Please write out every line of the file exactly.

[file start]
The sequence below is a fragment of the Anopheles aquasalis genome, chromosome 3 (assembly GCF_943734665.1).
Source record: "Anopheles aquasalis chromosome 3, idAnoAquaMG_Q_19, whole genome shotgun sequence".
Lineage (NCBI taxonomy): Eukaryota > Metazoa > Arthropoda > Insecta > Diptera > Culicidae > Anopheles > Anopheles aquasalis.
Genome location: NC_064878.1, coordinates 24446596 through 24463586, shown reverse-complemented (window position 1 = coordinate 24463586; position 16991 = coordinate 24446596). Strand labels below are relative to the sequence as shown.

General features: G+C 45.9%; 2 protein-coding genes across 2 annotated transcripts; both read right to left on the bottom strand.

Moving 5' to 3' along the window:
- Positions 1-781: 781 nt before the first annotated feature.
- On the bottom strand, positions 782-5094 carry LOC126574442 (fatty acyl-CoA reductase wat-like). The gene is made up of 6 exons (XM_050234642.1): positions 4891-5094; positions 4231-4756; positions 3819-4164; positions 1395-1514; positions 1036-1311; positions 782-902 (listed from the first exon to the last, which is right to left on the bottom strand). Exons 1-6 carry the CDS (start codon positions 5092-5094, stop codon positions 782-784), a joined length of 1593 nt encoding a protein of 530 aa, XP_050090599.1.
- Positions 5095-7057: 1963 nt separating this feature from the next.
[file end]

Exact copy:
The sequence below is a fragment of the Anopheles aquasalis genome, chromosome 3 (assembly GCF_943734665.1).
Source record: "Anopheles aquasalis chromosome 3, idAnoAquaMG_Q_19, whole genome shotgun sequence".
Lineage (NCBI taxonomy): Eukaryota > Metazoa > Arthropoda > Insecta > Diptera > Culicidae > Anopheles > Anopheles aquasalis.
Genome location: NC_064878.1, coordinates 24446596 through 24463586, shown reverse-complemented (window position 1 = coordinate 24463586; position 16991 = coordinate 24446596). Strand labels below are relative to the sequence as shown.

General features: G+C 45.9%; 2 protein-coding genes across 2 annotated transcripts; both read right to left on the bottom strand.

Moving 5' to 3' along the window:
- Positions 1-781: 781 nt before the first annotated feature.
- On the bottom strand, positions 782-5094 carry LOC126574442 (fatty acyl-CoA reductase wat-like). The gene is made up of 6 exons (XM_050234642.1): positions 4891-5094; positions 4231-4756; positions 3819-4164; positions 1395-1514; positions 1036-1311; positions 782-902 (listed from the first exon to the last, which is right to left on the bottom strand). Exons 1-6 carry the CDS (start codon positions 5092-5094, stop codon positions 782-784), a joined length of 1593 nt encoding a protein of 530 aa, XP_050090599.1.
- Positions 5095-7057: 1963 nt separating this feature from the next.